Regarding Neil's suggestion about adding an at-home online outreach workshop in his post above, I definitely agree that reaching out to children at home, especially to (but not only to) infrequent attenders, is a great idea to take away from the last seven months!
I did not hear all of this On Point broadcast about rethinking education this morning, but I imagine some of the discussion there can be applied to Christian education. However, I did hear this very touching segment from a middle school teacher who talked about how he took a day and made home visits to students who were not "showing up" (or arriving late) for online school. That personal connection makes a difference. His presence showed his students that he cared about them, not just about their schoolwork. Here it is:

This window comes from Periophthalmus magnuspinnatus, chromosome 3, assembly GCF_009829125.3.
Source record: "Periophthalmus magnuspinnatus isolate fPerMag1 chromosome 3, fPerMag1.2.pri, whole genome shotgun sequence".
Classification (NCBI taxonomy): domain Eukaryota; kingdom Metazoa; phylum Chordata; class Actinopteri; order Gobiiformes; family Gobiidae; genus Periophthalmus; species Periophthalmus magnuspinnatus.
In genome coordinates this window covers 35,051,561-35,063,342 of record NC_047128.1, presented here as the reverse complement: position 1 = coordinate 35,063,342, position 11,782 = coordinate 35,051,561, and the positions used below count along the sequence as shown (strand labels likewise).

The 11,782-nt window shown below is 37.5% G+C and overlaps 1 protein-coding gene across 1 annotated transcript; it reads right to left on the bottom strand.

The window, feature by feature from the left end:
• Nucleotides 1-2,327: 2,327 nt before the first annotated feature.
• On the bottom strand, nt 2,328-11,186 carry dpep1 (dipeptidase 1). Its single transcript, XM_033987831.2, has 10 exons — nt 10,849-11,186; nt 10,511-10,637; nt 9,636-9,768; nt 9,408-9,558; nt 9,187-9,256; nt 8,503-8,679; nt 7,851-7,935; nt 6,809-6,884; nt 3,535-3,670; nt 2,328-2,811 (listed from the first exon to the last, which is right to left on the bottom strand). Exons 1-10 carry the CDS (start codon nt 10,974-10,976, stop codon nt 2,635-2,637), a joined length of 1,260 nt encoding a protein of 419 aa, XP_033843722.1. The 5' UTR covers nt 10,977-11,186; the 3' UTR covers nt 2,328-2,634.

Our churches need to be having conversations about how best to build relationships with the children in our congregation as well as how to disciple children -- and help parents with their job of discipling their children by providing at-home resources. We need to show those children that we love them and care enough to be present for them. I think much was achieved in the creative ways that people were reaching out when we could not meet in person, and I agree that it should not stop once we (or some of us) begin gathering together in churches again. See some outreach examples in this conversation, beginning with this post.
Adding an "Outreach" component to each lesson set (whether we call it a workshop or not) is an excellent idea! This is the time to continue the experiment to see what works, and I imagine that what works will differ greatly from one community to the next. Front porch meals, Zoom classes, letters mailed to children, and many more creative lesson enhancers and extenders in the home will strengthen a church's discipleship program.